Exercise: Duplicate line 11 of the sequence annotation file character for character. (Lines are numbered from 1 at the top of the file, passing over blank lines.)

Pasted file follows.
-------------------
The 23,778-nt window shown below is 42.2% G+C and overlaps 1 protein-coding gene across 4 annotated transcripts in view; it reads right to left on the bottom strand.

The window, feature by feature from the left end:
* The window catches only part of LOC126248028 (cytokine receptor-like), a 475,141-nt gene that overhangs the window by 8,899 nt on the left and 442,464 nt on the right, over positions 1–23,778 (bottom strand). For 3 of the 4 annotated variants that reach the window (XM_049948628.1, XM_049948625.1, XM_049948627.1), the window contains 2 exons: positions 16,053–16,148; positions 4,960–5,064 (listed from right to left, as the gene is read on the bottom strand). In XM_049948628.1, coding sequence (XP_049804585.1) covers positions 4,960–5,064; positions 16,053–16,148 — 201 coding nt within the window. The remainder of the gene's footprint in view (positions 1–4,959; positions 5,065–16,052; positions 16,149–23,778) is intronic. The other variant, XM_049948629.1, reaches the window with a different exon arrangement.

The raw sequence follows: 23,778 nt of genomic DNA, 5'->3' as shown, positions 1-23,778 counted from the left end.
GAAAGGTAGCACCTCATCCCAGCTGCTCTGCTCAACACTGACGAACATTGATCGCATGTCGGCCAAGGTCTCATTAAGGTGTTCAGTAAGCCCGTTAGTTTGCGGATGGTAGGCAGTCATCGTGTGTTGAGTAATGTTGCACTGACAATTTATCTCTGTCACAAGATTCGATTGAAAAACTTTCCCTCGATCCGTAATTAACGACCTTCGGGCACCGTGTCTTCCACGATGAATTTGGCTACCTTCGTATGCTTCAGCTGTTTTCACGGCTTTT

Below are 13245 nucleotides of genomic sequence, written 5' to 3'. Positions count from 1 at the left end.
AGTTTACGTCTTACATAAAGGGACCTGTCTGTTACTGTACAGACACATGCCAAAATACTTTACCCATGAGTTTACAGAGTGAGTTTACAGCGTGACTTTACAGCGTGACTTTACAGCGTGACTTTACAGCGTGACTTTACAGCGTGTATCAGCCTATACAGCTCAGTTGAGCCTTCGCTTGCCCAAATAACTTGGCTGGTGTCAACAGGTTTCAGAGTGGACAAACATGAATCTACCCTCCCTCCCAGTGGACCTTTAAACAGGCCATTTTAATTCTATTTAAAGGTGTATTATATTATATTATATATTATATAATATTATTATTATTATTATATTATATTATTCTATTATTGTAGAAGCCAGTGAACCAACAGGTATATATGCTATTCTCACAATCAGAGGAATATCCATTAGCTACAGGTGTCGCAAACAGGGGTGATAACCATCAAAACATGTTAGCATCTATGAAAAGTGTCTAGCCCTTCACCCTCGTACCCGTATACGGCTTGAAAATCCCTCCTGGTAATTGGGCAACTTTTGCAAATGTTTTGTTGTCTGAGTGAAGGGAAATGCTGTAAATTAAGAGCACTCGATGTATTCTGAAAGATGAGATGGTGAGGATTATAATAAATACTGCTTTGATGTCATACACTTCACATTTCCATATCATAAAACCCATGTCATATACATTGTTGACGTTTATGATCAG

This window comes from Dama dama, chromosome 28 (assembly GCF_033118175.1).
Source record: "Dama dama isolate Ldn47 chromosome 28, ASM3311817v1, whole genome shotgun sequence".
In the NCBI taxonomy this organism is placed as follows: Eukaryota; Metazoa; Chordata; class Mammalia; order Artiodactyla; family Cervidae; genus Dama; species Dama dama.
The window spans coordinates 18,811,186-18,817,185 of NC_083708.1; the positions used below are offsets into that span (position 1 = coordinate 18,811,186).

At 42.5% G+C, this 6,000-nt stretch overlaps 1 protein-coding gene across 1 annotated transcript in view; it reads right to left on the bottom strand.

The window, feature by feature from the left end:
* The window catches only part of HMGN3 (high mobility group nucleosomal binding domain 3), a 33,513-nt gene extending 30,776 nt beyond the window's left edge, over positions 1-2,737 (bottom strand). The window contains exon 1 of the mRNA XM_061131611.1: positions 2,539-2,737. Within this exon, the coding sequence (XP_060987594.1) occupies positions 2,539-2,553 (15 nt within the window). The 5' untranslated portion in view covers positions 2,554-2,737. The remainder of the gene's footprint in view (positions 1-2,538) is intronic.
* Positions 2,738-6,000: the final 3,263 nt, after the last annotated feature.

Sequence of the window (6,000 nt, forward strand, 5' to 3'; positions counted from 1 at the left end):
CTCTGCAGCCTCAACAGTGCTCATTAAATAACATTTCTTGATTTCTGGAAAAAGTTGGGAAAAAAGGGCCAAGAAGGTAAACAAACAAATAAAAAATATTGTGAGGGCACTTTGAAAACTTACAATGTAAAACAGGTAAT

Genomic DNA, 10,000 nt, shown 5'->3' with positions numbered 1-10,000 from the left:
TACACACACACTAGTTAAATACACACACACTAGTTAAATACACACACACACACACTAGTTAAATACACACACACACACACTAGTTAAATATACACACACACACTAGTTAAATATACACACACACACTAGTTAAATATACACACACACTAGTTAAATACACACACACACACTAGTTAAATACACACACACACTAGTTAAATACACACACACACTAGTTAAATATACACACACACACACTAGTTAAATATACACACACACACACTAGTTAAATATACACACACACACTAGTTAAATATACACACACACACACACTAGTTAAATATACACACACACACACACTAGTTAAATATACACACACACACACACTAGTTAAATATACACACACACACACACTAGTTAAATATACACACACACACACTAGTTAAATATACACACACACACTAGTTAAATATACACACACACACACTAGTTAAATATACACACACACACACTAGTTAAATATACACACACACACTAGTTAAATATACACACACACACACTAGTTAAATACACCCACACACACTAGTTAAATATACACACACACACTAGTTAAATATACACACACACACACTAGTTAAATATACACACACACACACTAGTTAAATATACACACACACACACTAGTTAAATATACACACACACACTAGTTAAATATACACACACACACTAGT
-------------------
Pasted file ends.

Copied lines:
The window spans coordinates 18,811,186-18,817,185 of NC_083708.1; the positions used below are offsets into that span (position 1 = coordinate 18,811,186).